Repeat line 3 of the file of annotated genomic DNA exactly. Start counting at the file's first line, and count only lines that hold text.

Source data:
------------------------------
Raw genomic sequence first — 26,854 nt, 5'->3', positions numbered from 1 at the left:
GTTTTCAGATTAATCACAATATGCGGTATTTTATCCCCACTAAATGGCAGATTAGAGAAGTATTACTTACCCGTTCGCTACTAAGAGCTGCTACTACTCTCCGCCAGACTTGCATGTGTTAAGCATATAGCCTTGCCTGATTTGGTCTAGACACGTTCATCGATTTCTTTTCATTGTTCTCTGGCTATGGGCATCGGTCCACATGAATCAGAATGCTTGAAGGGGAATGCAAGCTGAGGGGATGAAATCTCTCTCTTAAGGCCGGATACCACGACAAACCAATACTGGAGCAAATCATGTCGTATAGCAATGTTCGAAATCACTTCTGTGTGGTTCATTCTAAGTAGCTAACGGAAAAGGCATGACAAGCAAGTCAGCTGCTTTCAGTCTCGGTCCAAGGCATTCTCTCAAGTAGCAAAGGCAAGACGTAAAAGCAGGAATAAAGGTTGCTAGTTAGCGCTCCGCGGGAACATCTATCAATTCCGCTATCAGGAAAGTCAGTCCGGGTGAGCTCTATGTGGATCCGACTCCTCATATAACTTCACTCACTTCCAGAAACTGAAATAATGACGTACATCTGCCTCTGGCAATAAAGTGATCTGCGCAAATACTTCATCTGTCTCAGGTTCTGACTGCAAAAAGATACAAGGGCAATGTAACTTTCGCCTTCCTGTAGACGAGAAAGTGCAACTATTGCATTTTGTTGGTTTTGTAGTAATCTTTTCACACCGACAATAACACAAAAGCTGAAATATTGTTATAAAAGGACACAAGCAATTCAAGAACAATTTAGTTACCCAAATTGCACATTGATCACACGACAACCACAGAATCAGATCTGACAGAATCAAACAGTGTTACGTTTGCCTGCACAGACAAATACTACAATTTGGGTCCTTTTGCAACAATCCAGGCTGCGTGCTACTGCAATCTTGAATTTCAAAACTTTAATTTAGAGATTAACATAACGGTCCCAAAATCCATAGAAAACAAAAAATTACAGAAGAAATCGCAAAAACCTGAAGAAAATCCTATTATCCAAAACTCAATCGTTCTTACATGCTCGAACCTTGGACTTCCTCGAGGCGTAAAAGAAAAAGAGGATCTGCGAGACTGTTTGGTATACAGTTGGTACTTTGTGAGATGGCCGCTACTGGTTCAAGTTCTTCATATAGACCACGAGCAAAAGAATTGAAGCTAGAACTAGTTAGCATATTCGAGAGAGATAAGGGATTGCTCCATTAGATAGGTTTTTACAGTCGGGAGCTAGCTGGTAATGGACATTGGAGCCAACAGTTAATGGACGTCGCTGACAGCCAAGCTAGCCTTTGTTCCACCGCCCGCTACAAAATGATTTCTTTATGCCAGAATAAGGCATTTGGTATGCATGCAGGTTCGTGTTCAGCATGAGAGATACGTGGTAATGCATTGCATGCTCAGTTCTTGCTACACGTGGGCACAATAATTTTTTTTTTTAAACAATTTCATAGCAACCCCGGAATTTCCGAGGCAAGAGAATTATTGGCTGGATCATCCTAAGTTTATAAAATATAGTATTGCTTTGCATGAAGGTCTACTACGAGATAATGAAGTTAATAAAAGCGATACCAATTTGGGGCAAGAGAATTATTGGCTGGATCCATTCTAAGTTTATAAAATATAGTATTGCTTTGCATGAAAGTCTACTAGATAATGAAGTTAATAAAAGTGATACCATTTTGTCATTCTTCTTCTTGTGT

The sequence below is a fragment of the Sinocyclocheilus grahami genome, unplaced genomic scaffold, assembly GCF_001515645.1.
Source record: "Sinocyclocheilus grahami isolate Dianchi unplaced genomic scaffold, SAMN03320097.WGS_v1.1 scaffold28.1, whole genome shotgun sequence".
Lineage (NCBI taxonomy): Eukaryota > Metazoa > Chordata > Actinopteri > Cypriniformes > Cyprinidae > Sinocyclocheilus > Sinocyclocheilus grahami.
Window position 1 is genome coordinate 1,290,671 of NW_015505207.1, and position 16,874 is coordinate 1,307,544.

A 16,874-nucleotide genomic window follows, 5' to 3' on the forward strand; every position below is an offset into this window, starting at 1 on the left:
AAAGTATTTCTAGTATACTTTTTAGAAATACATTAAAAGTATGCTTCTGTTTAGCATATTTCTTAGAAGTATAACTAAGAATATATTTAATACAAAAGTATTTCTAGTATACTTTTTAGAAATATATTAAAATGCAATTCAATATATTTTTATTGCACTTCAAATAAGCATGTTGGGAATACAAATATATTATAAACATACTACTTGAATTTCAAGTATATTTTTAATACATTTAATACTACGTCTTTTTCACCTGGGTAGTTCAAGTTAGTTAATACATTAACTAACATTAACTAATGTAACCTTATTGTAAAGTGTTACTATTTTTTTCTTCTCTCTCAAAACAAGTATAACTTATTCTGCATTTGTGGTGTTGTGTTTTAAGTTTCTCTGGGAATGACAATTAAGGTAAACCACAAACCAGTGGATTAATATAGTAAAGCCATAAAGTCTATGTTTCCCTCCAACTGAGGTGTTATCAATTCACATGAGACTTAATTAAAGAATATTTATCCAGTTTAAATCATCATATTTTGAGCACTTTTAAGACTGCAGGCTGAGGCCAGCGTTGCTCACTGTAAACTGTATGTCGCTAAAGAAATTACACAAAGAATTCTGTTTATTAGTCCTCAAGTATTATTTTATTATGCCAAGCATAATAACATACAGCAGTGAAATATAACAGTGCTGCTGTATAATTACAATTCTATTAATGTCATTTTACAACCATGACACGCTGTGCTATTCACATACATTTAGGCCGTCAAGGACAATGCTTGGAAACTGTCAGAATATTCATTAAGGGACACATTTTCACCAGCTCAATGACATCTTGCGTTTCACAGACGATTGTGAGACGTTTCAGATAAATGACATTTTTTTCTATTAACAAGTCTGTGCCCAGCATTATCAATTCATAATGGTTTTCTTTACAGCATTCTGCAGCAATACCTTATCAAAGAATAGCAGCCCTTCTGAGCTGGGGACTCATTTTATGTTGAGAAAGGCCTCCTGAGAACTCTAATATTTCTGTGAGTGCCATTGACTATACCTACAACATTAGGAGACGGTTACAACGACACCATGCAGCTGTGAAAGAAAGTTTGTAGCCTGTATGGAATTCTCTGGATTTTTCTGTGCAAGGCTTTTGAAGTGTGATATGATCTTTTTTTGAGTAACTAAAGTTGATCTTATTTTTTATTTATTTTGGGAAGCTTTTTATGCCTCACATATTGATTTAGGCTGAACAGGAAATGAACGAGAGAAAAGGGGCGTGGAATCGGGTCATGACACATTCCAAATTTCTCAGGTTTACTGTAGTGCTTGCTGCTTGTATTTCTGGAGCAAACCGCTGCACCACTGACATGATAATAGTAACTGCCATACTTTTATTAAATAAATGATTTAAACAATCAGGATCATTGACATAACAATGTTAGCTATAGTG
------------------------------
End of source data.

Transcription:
The sequence below is a fragment of the Sinocyclocheilus grahami genome, unplaced genomic scaffold, assembly GCF_001515645.1.